2001-Tue Dec 12 03:34:35 EST 2017
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The only thing as joyous and rewarding as raising our own children is getting to share the experience all over again as grandparents. My wife and I raised two wonderful people we’d be proud to know even if they weren’t our children, and we’re now busy loving and, yes, spoiling our one and only grandchild.
And while there are many important elements to raising children to be happy, thoughtful, responsible adults, as a veterinarian and lifelong animal lover, I think one of the most important things you can do for your children or grandchildren (or, really, any child you know!) is nurture a love of animals.
I have long noticed that people who love our furry and feathered companions are generally happier and healthier than people who profess to “hate” animals. But I don’t have to rely on my own observations as much these days: Research into the human-animal bond has confirmed what I have always known. A life with animals is good for us all, and possibly even more important when we are children.
Children are naturally attracted to animals, whether they’re cartoons, stuffed animals or the real deal. Adults should nurture that animal attraction even as we supervise it for safety. No infant or young child should be left alone with a pet, and all children need to be taught how to pet and hold an animal — and when to leave the family pets alone. Adults should focus on teaching what’s “right,” not what’s “wrong.” Children should be taught to respect animals but not fear them.
As children grow older, many of them want to help animals — and we should let them. This is just another way to allow animals to assist in teaching life’s most important lessons: compassion and generosity. If you doubt me about how much children want to help, start asking kids what they want to be when they grow up. A veterinarian is a very, very common answer!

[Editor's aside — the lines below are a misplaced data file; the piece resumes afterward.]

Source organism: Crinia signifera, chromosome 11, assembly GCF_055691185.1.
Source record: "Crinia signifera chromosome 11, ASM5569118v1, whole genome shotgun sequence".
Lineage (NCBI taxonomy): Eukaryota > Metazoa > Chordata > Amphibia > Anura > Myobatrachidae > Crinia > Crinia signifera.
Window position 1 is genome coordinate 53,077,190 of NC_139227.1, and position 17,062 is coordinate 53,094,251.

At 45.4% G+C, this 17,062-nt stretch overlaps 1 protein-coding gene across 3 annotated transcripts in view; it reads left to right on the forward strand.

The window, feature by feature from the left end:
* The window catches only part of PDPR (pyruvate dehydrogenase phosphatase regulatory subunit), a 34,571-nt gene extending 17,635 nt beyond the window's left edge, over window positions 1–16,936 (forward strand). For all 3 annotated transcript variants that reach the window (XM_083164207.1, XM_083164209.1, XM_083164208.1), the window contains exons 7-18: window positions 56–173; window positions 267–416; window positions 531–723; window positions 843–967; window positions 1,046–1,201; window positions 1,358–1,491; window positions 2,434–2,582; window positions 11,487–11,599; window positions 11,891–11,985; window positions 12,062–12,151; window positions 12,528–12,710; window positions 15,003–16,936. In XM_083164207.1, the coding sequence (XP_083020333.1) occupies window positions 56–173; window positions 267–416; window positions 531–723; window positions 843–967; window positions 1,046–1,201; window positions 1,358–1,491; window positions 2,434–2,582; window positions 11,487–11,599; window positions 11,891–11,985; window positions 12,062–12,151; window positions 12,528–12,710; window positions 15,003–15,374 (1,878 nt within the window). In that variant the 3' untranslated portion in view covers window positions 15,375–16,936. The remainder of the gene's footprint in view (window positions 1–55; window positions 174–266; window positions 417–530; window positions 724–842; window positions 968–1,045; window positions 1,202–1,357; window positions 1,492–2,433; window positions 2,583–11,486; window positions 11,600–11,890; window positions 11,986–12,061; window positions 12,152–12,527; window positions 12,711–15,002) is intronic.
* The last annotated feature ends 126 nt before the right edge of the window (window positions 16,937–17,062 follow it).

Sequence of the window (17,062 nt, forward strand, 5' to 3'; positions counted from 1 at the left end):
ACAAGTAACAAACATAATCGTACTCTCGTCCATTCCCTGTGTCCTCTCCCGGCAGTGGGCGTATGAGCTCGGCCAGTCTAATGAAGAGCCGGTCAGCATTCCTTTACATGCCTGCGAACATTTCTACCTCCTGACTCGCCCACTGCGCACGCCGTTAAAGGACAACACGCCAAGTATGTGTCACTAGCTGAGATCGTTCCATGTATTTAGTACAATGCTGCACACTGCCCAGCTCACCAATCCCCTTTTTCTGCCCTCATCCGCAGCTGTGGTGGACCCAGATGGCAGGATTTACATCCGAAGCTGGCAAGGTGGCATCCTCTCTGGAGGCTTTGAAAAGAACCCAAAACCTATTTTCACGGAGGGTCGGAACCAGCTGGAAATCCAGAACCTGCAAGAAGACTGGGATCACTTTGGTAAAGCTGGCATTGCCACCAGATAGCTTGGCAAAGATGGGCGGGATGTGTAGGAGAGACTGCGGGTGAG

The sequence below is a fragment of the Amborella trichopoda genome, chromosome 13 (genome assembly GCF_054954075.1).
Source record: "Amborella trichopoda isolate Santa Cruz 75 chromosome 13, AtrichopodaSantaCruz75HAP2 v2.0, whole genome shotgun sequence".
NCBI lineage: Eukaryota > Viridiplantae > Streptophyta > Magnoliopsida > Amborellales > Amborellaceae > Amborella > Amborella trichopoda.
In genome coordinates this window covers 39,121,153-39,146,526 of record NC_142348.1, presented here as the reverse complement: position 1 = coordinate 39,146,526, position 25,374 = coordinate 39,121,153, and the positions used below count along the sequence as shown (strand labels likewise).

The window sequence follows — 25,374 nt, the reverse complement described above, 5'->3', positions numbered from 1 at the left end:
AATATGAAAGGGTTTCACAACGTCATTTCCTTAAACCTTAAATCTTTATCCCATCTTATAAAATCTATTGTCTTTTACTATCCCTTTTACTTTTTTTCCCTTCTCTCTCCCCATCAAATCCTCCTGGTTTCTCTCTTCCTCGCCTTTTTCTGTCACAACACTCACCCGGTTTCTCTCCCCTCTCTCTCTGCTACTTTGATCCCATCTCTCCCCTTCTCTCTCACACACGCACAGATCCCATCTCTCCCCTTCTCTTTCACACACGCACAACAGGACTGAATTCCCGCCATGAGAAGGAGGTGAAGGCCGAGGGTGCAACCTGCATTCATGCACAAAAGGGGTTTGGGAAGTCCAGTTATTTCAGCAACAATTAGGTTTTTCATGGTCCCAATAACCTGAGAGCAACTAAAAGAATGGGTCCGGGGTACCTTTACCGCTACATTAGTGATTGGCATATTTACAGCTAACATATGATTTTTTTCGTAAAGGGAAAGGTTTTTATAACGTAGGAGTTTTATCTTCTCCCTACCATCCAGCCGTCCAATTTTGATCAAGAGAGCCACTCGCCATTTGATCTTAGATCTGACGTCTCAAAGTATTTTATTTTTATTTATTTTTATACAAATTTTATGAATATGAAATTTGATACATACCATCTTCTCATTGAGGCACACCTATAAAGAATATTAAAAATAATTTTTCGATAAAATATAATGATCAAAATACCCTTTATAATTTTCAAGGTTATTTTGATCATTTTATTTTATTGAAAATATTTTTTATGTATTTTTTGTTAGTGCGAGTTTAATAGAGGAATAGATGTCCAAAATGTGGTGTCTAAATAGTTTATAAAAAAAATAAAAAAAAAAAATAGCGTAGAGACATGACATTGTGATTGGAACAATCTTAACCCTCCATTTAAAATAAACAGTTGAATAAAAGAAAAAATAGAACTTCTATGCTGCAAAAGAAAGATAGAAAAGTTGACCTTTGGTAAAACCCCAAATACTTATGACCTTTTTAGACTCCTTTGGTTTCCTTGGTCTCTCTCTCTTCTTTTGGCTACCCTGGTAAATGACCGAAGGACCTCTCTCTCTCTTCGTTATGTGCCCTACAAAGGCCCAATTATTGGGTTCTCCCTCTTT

If your family’s pets are too often lost in the shuffle of school, carpool, soccer, and dance lessons, it's time to look at moving them up in the priorities. While it’s true that there are many things competing for our attention, pets are family members — or they should be — and they must be cared for, just like the rest of the family.
While pets should never be left to the exclusive or primary care of a child, children can certainly take an active role in pet care and training. Don’t make tending to the pets a “have to;” use your words and behavior to model pet care as a “want to,” a loving gift to an animal who’s counting on you and your child. Assign realistic, age-related tasks, and be supportive of your child. This is important because it sends your child the message that when someone else relies on you, it’s time to shut off the video game and help.
How about a project or two? Helping children raise money for homeless pets isn’t that hard, if it’s done one penny at a time. Or just make it about small change: Have your child ask family and friends to save their change for a month. Donations will need to be counted and rolled or taken to a coin counting machine. Once this is done, your child can donate the cash to a shelter. She can also ask around and collect one key thing that shelters need a lot of: towels. A few old towels here and there really add up, and can give everyone an excuse to clean out the linen closet.
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